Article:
And here is the kicker: Every demographic -- ranging from men, women, African-Americans, Whites, you name it -- favored Reed's action by a large margin. For example, African-Americans favored his removal of the protesters by 67 percent. Oh, and those "youngest voters" who seemed to dominate the pictures on the news, well, 62 percent of those "young rebels" approved of Reed's handling of the "Occupy Atlanta" group, as well.
Could it be that those who took to the streets weren't voters? Could it be they weren't representative of African-Americans, who have disproportionately been hurt by the decline in both the national and Atlanta economy? Maybe folks didn't like seeing a gentleman among the protesters carrying an assault rifle. Or just maybe Kasim Reed recognized what most mayors in America are coming to grips with -- that these are a collection of all sorts of malcontents who, if not protected from their own bad judgment, will freeze to death once the first of Atlanta's cold autumn and winter nights comes to pass.
The most laughable part of the entire story was one tired, old civil rights "leader" stating that he would start a recall effort against Reed. He claims to speak for the same crowd that, when the protests first started, were literally too ignorant to recognize a true civil rights icon, Rep. John Lewis, whom they booed and refused to allow to speak to them.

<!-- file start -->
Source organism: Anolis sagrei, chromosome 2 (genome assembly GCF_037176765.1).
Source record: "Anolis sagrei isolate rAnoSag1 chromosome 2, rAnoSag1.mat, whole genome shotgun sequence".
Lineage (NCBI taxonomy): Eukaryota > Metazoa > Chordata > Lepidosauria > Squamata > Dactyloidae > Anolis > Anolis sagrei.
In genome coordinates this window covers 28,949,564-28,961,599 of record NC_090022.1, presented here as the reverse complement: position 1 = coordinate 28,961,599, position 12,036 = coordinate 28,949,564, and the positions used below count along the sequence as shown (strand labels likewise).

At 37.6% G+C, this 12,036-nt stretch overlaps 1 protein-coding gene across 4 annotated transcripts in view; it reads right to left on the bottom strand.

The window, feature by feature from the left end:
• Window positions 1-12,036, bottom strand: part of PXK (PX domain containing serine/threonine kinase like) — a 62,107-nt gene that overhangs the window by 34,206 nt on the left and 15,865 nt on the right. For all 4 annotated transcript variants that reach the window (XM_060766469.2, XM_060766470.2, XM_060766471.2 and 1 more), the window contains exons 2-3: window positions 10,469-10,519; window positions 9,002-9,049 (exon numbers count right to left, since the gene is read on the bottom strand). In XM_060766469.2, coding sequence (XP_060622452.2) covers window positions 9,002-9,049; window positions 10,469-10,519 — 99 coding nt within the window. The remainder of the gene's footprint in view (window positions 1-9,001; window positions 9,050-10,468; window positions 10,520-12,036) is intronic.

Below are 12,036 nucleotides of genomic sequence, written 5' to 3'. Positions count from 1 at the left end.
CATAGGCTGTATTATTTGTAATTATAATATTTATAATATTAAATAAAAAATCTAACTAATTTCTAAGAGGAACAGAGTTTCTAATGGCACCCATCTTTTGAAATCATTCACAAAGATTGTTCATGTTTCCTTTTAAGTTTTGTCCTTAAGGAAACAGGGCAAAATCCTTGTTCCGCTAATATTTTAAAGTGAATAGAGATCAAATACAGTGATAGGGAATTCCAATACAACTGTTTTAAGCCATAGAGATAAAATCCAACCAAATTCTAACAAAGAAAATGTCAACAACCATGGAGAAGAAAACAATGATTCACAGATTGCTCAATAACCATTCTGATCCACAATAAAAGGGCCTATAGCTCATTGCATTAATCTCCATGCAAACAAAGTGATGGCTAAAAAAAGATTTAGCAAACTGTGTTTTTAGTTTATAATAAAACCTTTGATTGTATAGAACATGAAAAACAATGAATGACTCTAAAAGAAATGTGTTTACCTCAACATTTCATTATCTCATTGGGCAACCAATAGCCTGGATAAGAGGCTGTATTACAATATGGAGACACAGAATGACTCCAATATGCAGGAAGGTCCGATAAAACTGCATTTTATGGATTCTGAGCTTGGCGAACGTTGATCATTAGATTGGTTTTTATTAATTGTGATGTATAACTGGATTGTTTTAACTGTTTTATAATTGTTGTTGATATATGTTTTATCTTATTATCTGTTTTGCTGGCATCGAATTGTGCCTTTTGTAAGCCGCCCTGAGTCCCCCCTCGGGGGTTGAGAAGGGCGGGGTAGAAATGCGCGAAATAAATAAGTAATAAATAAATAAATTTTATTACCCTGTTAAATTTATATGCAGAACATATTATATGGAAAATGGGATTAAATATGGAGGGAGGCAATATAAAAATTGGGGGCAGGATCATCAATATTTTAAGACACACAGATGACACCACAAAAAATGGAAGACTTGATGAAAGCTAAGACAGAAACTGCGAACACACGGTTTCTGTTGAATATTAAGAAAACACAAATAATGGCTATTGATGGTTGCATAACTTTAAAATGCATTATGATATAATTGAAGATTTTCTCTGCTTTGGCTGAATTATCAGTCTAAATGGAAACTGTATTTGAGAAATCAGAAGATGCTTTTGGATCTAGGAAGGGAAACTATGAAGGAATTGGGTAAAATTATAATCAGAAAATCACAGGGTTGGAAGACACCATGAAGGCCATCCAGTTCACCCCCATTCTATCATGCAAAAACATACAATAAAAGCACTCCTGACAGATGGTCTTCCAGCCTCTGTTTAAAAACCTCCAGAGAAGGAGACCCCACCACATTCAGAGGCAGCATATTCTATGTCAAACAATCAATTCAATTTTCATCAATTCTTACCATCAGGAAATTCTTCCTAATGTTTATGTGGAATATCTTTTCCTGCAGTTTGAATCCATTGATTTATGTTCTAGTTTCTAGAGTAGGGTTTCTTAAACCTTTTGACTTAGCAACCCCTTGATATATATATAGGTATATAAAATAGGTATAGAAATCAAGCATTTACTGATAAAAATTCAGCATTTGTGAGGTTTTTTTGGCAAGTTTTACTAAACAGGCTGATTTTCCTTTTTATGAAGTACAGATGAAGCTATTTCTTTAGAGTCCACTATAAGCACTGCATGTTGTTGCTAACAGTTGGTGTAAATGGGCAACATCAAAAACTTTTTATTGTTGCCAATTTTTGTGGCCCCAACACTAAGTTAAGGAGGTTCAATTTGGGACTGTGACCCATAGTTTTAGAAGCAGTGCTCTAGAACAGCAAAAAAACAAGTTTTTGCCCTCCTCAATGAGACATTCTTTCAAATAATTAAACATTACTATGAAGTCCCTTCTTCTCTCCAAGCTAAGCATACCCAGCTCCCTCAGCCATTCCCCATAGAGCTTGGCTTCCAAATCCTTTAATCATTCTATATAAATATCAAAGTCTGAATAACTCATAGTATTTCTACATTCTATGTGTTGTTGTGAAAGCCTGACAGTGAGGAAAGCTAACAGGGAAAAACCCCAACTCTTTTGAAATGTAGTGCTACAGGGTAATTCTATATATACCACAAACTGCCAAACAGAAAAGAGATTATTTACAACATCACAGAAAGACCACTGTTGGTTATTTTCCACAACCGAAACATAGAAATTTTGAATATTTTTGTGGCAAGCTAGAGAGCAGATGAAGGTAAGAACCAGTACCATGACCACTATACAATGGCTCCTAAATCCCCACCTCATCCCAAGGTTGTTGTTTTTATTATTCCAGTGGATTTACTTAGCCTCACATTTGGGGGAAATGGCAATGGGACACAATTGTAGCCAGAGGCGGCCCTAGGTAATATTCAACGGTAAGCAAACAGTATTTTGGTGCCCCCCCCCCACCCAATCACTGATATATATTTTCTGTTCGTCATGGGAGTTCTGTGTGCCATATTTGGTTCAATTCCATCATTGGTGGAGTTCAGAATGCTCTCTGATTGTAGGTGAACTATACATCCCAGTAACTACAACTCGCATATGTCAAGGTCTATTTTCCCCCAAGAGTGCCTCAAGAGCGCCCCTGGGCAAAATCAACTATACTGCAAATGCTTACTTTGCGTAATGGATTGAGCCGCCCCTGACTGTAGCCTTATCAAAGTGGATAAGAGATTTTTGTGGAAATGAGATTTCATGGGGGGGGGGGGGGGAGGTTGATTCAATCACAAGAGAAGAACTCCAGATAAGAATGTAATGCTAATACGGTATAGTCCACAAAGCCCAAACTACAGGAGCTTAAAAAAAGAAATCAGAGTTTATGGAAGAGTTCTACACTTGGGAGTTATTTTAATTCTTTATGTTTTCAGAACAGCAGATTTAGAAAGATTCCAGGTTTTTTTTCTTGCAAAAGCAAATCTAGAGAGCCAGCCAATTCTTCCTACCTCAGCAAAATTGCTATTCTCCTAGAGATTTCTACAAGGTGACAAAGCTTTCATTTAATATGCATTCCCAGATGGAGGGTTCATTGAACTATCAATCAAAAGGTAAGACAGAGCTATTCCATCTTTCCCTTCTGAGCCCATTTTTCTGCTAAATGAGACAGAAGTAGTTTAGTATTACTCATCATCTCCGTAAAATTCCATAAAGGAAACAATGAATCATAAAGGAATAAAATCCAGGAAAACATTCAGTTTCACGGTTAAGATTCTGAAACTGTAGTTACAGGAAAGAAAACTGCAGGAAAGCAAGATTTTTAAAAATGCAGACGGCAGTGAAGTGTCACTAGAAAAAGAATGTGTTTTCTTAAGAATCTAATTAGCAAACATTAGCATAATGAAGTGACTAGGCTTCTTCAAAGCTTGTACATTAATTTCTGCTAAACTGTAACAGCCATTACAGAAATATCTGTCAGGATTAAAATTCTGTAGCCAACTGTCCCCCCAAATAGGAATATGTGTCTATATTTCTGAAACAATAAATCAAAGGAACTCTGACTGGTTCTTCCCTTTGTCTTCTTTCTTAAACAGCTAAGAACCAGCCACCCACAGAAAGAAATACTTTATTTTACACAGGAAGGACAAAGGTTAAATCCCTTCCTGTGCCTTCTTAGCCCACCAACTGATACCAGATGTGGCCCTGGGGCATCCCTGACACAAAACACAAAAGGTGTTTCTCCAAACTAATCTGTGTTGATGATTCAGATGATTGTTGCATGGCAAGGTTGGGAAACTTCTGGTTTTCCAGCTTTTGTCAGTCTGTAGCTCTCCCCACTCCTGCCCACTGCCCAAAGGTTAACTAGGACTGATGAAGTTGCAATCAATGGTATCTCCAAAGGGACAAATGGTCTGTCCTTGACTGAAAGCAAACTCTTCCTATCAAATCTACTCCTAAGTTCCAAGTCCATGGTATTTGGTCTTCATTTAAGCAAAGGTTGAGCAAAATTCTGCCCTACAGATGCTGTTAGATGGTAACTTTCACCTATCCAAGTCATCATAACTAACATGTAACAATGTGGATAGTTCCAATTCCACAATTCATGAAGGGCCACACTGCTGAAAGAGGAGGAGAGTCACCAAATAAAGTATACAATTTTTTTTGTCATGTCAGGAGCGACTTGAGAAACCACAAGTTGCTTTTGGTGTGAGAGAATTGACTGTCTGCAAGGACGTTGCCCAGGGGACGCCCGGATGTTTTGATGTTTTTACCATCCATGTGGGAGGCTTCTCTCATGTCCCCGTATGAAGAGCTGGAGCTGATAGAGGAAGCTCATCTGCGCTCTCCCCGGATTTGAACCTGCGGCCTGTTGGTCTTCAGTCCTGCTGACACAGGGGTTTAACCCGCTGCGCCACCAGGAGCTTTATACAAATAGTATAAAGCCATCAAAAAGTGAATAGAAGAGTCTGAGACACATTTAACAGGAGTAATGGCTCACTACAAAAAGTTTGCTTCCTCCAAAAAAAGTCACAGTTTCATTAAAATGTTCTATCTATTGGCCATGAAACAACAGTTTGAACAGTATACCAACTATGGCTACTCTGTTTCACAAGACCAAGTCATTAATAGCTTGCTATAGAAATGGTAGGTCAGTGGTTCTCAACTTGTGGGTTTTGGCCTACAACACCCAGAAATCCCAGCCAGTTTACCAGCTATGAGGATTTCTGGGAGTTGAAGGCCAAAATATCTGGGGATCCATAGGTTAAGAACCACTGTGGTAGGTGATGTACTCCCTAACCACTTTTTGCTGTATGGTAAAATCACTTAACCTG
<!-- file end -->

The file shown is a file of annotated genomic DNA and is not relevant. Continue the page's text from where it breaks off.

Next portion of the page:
Atlanta has been the home to many great black mayors over the years -- Maynard Jackson, Andy Young and Shirley Franklin, just to name a few. Add to that list now the mayor who seems to have managed best in dealing best with the "Occupy" forces in this nation. His name is Kasim Reed, and it doesn't look like he will have any problem with that recall threat ... not by a mile!
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